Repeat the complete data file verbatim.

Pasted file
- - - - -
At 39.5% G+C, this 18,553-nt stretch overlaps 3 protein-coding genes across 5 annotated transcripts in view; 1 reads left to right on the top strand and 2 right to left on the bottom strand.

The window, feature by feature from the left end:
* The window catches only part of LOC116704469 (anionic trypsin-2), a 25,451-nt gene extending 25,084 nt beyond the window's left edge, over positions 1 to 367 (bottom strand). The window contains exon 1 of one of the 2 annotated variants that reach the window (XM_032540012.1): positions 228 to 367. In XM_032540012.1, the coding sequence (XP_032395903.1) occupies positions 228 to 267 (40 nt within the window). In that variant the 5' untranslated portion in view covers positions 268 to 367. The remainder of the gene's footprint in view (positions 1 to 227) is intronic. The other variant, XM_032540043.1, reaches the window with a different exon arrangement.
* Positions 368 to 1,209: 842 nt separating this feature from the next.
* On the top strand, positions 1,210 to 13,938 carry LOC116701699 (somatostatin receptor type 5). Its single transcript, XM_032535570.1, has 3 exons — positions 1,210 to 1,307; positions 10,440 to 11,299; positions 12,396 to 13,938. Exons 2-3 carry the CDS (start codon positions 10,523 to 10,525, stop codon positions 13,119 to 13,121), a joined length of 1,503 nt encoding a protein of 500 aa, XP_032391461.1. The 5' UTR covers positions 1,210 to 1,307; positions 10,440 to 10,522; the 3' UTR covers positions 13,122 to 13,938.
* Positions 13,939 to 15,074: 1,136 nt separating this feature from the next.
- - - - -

At 39.5% G+C, this 18,553-nt stretch overlaps 3 protein-coding genes across 5 annotated transcripts in view; 1 reads left to right on the top strand and 2 right to left on the bottom strand.

The window, feature by feature from the left end:
* The window catches only part of LOC116704469 (anionic trypsin-2), a 25,451-nt gene extending 25,084 nt beyond the window's left edge, over positions 1 to 367 (bottom strand). The window contains exon 1 of one of the 2 annotated variants that reach the window (XM_032540012.1): positions 228 to 367. In XM_032540012.1, the coding sequence (XP_032395903.1) occupies positions 228 to 267 (40 nt within the window). In that variant the 5' untranslated portion in view covers positions 268 to 367. The remainder of the gene's footprint in view (positions 1 to 227) is intronic. The other variant, XM_032540043.1, reaches the window with a different exon arrangement.
* Positions 368 to 1,209: 842 nt separating this feature from the next.
* On the top strand, positions 1,210 to 13,938 carry LOC116701699 (somatostatin receptor type 5). Its single transcript, XM_032535570.1, has 3 exons — positions 1,210 to 1,307; positions 10,440 to 11,299; positions 12,396 to 13,938. Exons 2-3 carry the CDS (start codon positions 10,523 to 10,525, stop codon positions 13,119 to 13,121), a joined length of 1,503 nt encoding a protein of 500 aa, XP_032391461.1. The 5' UTR covers positions 1,210 to 1,307; positions 10,440 to 10,522; the 3' UTR covers positions 13,122 to 13,938.
* Positions 13,939 to 15,074: 1,136 nt separating this feature from the next.